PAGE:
#IMBCNMTalks: Low-Power Read-Out ICs for Smart Electrochemical Sensors
A presentation by Joan Aymerich (ICAS group) about his thesis, which he has just recently defended.
Introduced by the thesis director, Francesc Serra.
Electrochemical sensors are expanding rapidly over other chemical sensoring technologies because of their potential to generate precise, selective, miniaturized and cost-effective analytical devices. These features satisfy the emerging global demand for disposable testing systems at the point-of-need, where usability, portability, and price counts most, enabling to detect critical analytical evidence by anyone, anywhere and at any time, without concerning about recalibration and limited shelf life. In particular a disposable electrochemical device must include a paired smart electronic interface to specifically bias the electrochemical cell, acquire signals, perform data conversion and communicate measurements through a standard digital interface, all under severe restrictions of size and power consumption.
This thesis describes the development of a novel, cost-effective, disposable, highperformance and user-friendly electrochemical sensing platform that combines the smartness of CMOS integrated circuits (ICs) with the flexibility of printed electronics.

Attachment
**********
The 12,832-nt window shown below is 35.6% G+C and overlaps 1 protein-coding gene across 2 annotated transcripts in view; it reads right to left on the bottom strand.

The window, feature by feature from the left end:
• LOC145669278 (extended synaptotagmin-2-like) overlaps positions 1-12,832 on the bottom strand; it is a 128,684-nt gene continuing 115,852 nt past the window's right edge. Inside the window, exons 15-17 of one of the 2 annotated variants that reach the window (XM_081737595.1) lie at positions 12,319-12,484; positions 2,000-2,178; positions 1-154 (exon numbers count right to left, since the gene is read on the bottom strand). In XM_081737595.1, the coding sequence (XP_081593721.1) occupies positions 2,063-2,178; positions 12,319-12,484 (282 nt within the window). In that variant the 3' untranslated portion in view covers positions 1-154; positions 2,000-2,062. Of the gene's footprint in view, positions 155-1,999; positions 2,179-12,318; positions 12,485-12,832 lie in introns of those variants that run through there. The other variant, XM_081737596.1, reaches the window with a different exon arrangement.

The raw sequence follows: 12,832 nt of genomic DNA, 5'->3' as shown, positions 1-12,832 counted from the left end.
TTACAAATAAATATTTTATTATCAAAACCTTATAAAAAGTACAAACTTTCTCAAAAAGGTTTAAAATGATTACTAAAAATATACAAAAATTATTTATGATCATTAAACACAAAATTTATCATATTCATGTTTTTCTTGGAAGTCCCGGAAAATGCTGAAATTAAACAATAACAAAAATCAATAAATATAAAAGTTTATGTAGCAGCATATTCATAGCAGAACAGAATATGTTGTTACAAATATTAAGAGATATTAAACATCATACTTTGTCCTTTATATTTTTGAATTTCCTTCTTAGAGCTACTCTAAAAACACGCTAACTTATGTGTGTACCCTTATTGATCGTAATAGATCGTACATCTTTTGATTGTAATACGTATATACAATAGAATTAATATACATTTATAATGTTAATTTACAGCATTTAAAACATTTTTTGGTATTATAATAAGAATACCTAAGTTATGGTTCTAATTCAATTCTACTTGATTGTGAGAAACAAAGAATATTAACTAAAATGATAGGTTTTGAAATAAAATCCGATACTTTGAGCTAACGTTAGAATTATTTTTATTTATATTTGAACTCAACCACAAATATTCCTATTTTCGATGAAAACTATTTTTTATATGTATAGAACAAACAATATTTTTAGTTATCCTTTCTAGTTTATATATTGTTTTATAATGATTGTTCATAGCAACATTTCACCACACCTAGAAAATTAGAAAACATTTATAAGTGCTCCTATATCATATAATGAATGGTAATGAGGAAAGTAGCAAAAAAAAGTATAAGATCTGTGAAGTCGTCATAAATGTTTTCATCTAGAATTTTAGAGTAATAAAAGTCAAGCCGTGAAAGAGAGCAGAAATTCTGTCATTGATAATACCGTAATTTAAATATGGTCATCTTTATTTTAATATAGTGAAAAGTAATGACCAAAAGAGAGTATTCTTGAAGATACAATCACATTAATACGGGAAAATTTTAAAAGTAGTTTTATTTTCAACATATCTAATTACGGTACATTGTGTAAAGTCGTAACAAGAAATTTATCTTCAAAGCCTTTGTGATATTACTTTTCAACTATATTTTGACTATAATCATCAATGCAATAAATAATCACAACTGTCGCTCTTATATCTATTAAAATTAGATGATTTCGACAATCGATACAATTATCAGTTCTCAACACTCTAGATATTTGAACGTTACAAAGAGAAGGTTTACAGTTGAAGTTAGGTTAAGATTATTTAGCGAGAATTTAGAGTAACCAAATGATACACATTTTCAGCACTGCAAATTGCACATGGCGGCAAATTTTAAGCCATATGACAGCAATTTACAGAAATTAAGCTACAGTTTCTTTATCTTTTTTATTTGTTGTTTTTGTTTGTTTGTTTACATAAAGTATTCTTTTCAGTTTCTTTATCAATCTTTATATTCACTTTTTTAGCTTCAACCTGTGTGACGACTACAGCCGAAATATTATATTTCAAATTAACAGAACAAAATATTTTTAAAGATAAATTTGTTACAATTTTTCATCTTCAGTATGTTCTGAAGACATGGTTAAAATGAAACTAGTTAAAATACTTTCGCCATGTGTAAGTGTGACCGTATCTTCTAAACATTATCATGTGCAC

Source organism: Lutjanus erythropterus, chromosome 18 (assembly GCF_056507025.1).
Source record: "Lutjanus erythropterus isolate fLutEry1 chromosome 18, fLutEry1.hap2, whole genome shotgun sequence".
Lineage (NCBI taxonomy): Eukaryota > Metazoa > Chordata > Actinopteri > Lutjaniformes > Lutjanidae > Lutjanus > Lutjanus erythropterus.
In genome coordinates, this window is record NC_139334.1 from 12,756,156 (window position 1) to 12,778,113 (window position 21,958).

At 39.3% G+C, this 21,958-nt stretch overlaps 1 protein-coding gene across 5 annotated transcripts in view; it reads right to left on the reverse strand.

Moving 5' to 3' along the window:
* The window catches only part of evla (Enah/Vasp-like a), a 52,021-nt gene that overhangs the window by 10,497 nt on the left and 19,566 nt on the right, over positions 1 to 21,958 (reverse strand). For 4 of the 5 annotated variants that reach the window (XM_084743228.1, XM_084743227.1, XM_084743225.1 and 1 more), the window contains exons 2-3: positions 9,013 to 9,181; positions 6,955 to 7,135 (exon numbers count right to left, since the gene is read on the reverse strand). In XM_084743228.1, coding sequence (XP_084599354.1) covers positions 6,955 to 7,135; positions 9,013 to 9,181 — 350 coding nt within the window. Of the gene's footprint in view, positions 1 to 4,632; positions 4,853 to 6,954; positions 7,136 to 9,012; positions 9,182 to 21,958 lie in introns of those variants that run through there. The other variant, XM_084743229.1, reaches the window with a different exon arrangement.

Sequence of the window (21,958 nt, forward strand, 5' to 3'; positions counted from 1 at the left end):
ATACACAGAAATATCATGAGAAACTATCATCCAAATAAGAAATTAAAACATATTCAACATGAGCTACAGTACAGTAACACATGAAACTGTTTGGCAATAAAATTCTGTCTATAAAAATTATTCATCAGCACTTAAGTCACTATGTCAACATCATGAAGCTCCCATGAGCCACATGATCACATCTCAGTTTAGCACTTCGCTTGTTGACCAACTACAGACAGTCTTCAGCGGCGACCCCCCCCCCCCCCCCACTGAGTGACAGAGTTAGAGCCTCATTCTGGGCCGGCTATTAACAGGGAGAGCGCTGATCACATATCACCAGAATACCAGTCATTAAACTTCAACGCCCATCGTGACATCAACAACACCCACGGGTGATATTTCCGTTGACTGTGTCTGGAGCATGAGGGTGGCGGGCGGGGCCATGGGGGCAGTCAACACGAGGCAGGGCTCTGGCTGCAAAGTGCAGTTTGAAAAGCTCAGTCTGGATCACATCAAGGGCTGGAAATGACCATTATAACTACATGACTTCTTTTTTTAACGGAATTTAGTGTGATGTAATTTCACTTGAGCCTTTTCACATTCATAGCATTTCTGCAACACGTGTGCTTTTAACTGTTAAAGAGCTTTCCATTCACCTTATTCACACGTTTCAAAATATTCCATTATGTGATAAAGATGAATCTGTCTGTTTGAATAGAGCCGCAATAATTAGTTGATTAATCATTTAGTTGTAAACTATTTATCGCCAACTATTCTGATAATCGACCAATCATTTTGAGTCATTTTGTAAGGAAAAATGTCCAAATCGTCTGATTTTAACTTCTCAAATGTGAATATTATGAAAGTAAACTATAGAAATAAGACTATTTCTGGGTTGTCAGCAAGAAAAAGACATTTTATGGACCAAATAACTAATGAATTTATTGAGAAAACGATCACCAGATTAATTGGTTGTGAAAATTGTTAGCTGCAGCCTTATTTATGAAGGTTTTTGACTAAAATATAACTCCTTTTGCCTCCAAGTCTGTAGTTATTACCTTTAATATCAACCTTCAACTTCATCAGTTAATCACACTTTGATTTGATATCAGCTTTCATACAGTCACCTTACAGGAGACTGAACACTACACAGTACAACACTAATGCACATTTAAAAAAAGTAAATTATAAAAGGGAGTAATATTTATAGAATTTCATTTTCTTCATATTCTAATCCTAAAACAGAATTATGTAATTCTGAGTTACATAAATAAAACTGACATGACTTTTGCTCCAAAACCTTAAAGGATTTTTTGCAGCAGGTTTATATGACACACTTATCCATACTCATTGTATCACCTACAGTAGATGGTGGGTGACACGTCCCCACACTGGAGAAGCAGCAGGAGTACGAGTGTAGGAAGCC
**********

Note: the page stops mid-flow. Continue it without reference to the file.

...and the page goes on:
Two practical μW-range readout integrated circuit (ROIC) realizations in 65-nm and 0.18-μm CMOS technologies are presented and specifically optimized for the potentiostatic biasing and amperometric read-out of electrochemical sensors. The proposed frontend architectures yield very elegant and compact CMOS implementations by reusing the dynamic properties of the sensor itself to implement continuous-time mixed electrochemical delta-sigma modulators (∆ΣM). The topologies include differential potentiostats to extend its range. Furthermore, low limit of detection (LOD) values can be achieved by implementing a novel cancellation mechanism of the flicker noise coming from the feedback DAC of the electrochemical ∆ΣM. A standard interface based on I 2 C is included on-chip not only to control the extensive system configuration but also to limit the number of IC pads towards a low-cost flip-chip assembly on flexible substrates. Experimental results from both electrical and electrochemical tests are presented and compared to other state-of-the-art electrochemical sensor frontends.
A cost-effective hybrid electronics interfacing approach is proposed, where the electrochemical sensor is directly printed on a flexible PEN substrate that also hosts the CMOS ROIC as a bare die without wire bonding. Low-cost inkjet printing technology is employed for the development of a three-electrode sensor and all the required connectivity. Anisotropic conductive adhesives are investigated as an emerging approach for mechanical and electrical contact between the IC die and printed inks in order to obtain a disposable flexible smart electrochemical sensory device.